Malware or “malicious software” is any software used by cyber-crooks to access someone else’s computer system—without the owner’s knowledge or consent. Viruses, worms, Trojan horses, and spyware are all examples of this invasive software. Malware can be used to steal personal information, send spam, and commit fraud. Malware can be aggressive and sophisticated and is quickly growing in popularity. These programs can be used to obtain confidential information about the user of the infected computer, such as account numbers and PINs, login credentials, the contents of e-mail, even Internet habits, and the resulting data can easily be sold or used directly to perpetrate fraud.
Malware for personal smartphones and other mobile devices has now entered the market as well. Once the malware gains entry into the computer or mobile device, it probes the data protection systems for an area of weakness. From there, the intrusive program uses a combination of aggressive tactics to disrupt system operations and gather sensitive information.
- Know and recognize the signs of phishing emails. Do not open attachments from unsolicited e-mails at work or at home. This is the most common way computers become infected with malware.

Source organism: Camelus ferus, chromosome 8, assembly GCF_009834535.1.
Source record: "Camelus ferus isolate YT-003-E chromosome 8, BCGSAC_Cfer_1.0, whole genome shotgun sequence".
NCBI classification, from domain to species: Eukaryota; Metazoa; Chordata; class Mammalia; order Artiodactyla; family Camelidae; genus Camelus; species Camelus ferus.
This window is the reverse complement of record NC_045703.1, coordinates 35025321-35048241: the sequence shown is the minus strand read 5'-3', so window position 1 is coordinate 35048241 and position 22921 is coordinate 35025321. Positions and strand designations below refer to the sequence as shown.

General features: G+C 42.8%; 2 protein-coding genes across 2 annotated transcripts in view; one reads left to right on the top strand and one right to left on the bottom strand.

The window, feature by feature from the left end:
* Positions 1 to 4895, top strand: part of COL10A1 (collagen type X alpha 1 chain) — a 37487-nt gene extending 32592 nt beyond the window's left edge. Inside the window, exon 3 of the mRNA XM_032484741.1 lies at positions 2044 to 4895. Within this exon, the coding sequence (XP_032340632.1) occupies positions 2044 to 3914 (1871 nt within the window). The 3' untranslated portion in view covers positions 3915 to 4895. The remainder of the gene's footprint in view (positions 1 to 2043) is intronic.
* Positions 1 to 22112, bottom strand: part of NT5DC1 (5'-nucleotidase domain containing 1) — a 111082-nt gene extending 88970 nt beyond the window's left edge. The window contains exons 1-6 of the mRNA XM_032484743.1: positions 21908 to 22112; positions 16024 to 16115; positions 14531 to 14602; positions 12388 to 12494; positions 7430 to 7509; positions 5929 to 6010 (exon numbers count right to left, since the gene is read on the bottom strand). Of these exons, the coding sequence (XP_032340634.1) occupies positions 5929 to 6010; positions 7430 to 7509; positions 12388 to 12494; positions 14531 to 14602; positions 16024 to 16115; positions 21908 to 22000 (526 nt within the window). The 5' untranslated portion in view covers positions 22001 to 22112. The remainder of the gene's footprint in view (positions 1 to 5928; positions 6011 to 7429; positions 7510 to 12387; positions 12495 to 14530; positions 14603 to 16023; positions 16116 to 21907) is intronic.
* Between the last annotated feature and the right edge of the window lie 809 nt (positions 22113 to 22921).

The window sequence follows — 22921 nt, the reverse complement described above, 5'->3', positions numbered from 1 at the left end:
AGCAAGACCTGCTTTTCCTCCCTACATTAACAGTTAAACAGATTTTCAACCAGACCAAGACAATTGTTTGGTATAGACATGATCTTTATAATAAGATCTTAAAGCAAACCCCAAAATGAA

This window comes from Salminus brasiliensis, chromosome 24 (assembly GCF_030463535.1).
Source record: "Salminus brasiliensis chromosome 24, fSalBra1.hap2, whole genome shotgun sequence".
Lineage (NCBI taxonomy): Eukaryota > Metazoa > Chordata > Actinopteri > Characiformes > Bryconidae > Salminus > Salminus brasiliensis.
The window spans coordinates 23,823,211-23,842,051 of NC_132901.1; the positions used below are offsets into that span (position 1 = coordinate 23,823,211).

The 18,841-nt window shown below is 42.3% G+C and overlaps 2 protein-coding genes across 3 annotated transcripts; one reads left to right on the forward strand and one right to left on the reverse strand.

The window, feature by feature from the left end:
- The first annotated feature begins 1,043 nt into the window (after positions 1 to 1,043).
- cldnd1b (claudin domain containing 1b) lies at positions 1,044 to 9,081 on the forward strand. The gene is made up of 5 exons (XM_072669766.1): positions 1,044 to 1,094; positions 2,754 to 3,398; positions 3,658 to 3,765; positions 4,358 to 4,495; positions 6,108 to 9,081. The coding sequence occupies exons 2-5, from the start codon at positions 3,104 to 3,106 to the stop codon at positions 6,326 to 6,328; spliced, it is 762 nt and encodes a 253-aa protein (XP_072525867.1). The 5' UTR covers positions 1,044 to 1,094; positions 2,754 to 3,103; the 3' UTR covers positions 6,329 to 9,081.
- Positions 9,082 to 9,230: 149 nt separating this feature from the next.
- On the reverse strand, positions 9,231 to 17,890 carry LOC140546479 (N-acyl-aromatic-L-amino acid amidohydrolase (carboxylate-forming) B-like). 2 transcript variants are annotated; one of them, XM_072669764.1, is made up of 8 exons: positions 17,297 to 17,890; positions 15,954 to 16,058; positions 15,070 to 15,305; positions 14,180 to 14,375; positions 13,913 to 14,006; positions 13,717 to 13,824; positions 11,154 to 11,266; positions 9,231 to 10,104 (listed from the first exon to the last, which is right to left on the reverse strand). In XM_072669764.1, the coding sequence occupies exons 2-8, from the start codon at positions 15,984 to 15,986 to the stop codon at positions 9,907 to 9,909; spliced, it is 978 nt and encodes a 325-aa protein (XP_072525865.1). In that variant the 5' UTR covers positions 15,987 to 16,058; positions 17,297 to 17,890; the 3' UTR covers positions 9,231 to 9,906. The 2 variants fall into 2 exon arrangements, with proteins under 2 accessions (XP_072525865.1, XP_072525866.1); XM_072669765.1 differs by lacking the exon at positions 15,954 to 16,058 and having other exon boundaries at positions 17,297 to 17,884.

- Never download any file or attachment unless you are absolutely certain what it is and who provided it.
- Be cautious when downloading programs, such as free games, from websites, can result in the installation of malware to your computer.
- Install protective firewall, anti-spyware, and anti-virus software on your computer and update regularly. Install updates and patches for your home computer’s operating system.
- Do not allow anyone to access your computer without your knowledge. Keep your computer turned off or locked when you’re not using it.
- Protect your passwords and login information. Never use the “save ID and password” option. Never write your user ID and/or password on a piece of paper and leave it near your computer.